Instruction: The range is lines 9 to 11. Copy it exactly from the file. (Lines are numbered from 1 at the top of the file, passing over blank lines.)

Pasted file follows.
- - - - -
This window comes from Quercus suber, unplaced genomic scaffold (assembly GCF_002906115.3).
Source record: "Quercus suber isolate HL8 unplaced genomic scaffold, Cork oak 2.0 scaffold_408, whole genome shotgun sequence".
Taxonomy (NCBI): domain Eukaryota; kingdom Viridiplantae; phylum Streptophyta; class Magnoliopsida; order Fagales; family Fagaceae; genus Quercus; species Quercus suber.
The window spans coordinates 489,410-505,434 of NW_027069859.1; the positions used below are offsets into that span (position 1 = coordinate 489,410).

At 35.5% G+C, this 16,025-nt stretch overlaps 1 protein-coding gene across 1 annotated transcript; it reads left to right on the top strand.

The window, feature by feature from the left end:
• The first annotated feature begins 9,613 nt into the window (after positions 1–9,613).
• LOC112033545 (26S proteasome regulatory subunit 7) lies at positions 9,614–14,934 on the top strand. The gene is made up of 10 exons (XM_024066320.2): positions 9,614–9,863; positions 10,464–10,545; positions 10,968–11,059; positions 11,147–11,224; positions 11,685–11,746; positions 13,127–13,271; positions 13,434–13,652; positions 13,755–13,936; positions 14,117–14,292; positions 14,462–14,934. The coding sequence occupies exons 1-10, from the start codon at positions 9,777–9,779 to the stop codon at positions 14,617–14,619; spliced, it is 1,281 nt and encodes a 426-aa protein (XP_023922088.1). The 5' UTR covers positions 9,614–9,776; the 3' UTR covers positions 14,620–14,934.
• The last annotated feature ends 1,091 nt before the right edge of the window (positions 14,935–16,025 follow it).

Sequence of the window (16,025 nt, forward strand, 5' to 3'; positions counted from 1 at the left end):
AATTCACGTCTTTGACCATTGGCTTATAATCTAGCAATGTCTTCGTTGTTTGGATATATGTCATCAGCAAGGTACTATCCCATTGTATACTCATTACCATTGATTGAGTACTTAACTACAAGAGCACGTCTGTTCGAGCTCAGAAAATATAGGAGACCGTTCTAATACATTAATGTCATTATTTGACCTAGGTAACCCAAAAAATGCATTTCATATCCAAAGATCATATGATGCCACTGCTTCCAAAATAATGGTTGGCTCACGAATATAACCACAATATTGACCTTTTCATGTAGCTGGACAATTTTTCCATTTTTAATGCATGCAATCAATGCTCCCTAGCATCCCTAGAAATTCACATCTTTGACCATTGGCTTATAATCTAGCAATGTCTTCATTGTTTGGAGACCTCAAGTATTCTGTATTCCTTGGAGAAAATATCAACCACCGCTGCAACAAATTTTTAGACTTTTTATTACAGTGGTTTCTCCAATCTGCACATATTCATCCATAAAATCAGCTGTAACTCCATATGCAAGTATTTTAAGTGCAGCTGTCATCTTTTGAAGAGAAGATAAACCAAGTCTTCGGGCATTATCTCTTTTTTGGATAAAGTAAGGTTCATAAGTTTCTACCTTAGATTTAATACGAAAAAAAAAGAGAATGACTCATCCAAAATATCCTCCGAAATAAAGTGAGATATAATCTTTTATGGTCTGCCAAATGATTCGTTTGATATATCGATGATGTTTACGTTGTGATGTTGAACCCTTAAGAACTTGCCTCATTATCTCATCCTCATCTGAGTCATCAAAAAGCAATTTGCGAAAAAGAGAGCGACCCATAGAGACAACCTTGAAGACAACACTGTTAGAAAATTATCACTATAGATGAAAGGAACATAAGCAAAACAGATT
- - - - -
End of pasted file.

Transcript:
• The last annotated feature ends 1,091 nt before the right edge of the window (positions 14,935–16,025 follow it).

Sequence of the window (16,025 nt, forward strand, 5' to 3'; positions counted from 1 at the left end):
AATTCACGTCTTTGACCATTGGCTTATAATCTAGCAATGTCTTCGTTGTTTGGATATATGTCATCAGCAAGGTACTATCCCATTGTATACTCATTACCATTGATTGAGTACTTAACTACAAGAGCACGTCTGTTCGAGCTCAGAAAATATAGGAGACCGTTCTAATACATTAATGTCATTATTTGACCTAGGTAACCCAAAAAATGCATTTCATATCCAAAGATCATATGATGCCACTGCTTCCAAAATAATGGTTGGCTCACGAATATAACCACAATATTGACCTTTTCATGTAGCTGGACAATTTTTCCATTTTTAATGCATGCAATCAATGCTCCCTAGCATCCCTAGAAATTCACATCTTTGACCATTGGCTTATAATCTAGCAATGTCTTCATTGTTTGGAGACCTCAAGTATTCTGTATTCCTTGGAGAAAATATCAACCACCGCTGCAACAAATTTTTAGACTTTTTATTACAGTGGTTTCTCCAATCTGCACATATTCATCCATAAAATCAGCTGTAACTCCATATGCAAGTATTTTAAGTGCAGCTGTCATCTTTTGAAGAGAAGATAAACCAAGTCTTCGGGCATTATCTCTTTTTTGGATAAAGTAAGGTTCATAAGTTTCTACCTTAGATTTAATACGAAAAAAAAAGAGAATGACTCATCCAAAATATCCTCCGAAATAAAGTGAGATATAATCTTTTATGGTCTGCCAAATGATTCGTTTGATATATCGATGATGTTTACGTTGTGATGTTGAACCCTTAAGAACTTGCCTCATTATCTCATCCTCATCTGAGTCATCAAAAAGCAATTTGCGAAAAAGAGAGCGACCCATAGAGACAACCTTGAAGACAACACTGTTAGAAAATTATCACTATAGATGAAAGGAACATAAGCAAAACAGATT